By: Cheri Fuller
This is what the Sovereign LORD, the Holy One of Israel, says: “In repentance and rest is your salvation, in quietness and trust is your strength.”
Isaiah 30:15 NIV
Marilyn was exhausted the morning she and her husband, Dave, came home from his month at the rehab center. Every day she’d handled the load not only of caring for their three children but fielding calls from angry bill collectors, as well as operating car pool, working a part-time job, and trying to run the household by herself. Dave emerged in better shape than he’d been in months; he was happier than he had been in a long time. Marilyn, however, was a wreck.
In her room that morning she cried out to God, “I’ve prayed for ten years about our finances, and look what’s happened.” Her tirade continued as she looked over her journal entries and scriptures she’d prayed and clung to in the past year. Seeing the stack of bills she couldn’t pay, she sobbed in discouragement, “I just don’t believe You anymore!” Marilyn was angry at God for all the unanswered prayers, angry at friends who hadn’t confronted Dave with his alcoholism sooner, before it wrecked their life, mad at Dave for his addiction, and angry at herself for putting up with the awful situation for so long. But most of all, she was terrified about what they were going to do now that her mate was sober but out of a job.
Worried thoughts constantly plagued her so that she couldn’t even sleep at the end of a long day. As Dave passed their bedroom and saw Marilyn on the floor crying, he asked, “What’s the matter with you?”
“What’s wrong with me? Everything! But right now I don’t understand these finances and why we can’t ever pay our bills. I’ve trusted God, and He’s let me down,” Marilyn answered, tears flowing down her cheeks.
“Remember, acceptance is the answer to all your problems,” he said, and breezed by on his way to the garage, glibly reiterating a principle he’d learned at the rehab center.
You mean I’m supposed to accept that we don’t have any money, that my husband’s an alcoholic, that our life has crashed? she thought, continuing to sob. Then as she got quiet and began to think about it, Marilyn realized for the first time her focus was always so fixed on Dave’s flaws and financial problems that she’d never accepted anything. She’d wanted God to fix everything. But when it didn’t happen, she was crushed by disappointment, her mind tangled by worry about what they were going to do.
She was trying to “pray in” those things she wanted and kept looking to the future when her prayers would be answered her way. But it never happened! Marilyn’s life was like what C. S. Lewis described in the movie Shadowlands: “We live in the Shadowlands. The sun is always shining somewhere else, around the bend in the road, over the brow of a hill.” And today, once again, her eyes were fixed right over that hill.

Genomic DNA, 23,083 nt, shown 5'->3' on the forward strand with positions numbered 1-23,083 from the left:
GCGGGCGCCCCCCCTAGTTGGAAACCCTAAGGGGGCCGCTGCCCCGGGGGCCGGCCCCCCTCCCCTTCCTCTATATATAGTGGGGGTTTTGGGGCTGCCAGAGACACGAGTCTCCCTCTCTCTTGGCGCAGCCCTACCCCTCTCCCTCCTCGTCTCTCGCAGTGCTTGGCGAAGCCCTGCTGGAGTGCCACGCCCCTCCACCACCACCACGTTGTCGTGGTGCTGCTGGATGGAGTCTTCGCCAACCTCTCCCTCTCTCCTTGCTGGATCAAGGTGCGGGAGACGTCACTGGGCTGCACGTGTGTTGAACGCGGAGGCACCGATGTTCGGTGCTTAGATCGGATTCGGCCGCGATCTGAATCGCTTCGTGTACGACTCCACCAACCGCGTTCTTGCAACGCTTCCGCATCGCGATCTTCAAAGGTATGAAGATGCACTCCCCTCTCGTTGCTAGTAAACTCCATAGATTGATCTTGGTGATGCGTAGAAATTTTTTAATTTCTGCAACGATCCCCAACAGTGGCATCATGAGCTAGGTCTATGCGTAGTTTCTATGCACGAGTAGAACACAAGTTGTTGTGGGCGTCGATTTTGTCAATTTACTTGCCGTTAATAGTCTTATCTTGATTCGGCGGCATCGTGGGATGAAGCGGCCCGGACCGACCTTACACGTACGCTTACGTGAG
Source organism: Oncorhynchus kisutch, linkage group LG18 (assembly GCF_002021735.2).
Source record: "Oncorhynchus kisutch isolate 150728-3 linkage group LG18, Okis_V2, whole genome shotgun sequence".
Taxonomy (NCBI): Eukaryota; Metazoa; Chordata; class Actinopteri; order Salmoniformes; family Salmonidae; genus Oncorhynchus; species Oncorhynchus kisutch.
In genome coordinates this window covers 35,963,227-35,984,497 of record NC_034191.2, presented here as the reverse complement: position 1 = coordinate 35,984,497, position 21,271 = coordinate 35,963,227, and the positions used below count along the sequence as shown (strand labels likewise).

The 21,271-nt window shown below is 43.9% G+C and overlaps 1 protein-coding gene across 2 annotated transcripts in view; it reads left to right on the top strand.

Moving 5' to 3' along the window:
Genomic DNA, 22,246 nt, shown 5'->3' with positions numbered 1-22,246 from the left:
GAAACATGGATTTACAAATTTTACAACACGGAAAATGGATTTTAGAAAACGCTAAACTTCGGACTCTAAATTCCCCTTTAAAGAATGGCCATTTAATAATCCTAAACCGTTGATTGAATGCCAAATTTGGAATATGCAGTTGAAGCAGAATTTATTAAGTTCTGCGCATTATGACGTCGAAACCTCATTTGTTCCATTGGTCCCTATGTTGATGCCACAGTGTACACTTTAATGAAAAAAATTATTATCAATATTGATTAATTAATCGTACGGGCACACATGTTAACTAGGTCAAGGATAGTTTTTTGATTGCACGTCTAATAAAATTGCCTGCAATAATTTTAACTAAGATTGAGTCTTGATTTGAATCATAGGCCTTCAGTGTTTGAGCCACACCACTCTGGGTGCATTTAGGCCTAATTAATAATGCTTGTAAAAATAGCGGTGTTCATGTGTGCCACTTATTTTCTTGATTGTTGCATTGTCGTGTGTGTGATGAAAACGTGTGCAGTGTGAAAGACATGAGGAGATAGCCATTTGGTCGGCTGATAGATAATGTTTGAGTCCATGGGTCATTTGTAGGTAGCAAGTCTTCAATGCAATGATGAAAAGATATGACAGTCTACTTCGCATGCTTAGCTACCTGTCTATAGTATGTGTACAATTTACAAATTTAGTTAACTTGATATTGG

So that day Marilyn pulled out her journal and began to write, “Acceptance is the answer to all my problems today.” She wrote down all the problems she faced, all the anxieties she had about them. “Lord, I’ve prayed, tithed, worked, and nothing has opened up to us. So I know that if You wanted to, You could change things in a moment or a day. But You haven’t. So I accept the way things are today, all the things I can’t change. I want You to show me what You’re doing. I want to see You and trust You, in the here and now right in the midst of our mess.”
As Marilyn waited in the quiet, peace slowly began to replace the worry. In the process of writing, she remembered what God had done even in the last few months. The “wilderness blessings” they’d received were many. They were living in a rented house, but it was a large, lovely one, and the owners had allowed them to live there rent-free while Dave was at the rehab center and until they recovered financially. She recalled the friends who’d supported and helped them; the ones who brought meals, the friend who gave her clothes when she had no money to buy any. She also began to see God was doing an inside job, teaching them a deeper level of responsibility and changing them both.
Until now she’d been just like the Israelites complaining about the manna God had provided in the wilderness. While she was looking down the road from the Shadowlands, she’d missed the things God was doing today. Her worry and anger dissipated as acceptance and gratefulness grew.
As author Hannah Hurnard says, the only way to live victoriously in the midst of life’s difficulties is “by learning to accept, day by day, the actual conditions and tests permitted by God, by a continually repeated laying down of our own will and acceptance of His as it is presented to us in the form of the people with whom we have to live and work, and in the things which happen to us. Every acceptance of His will becomes an altar of sacrifice, and every such surrender and abandonment of ourselves to His will is a means of furthering us on the way to the High Places to which He desires to bring every child of His while they are still living on earth.”
© 2015 by Back to the Bible.
“From Replacing Worry for Wonder, published by Barbour Publishing, Inc. Used by permission.”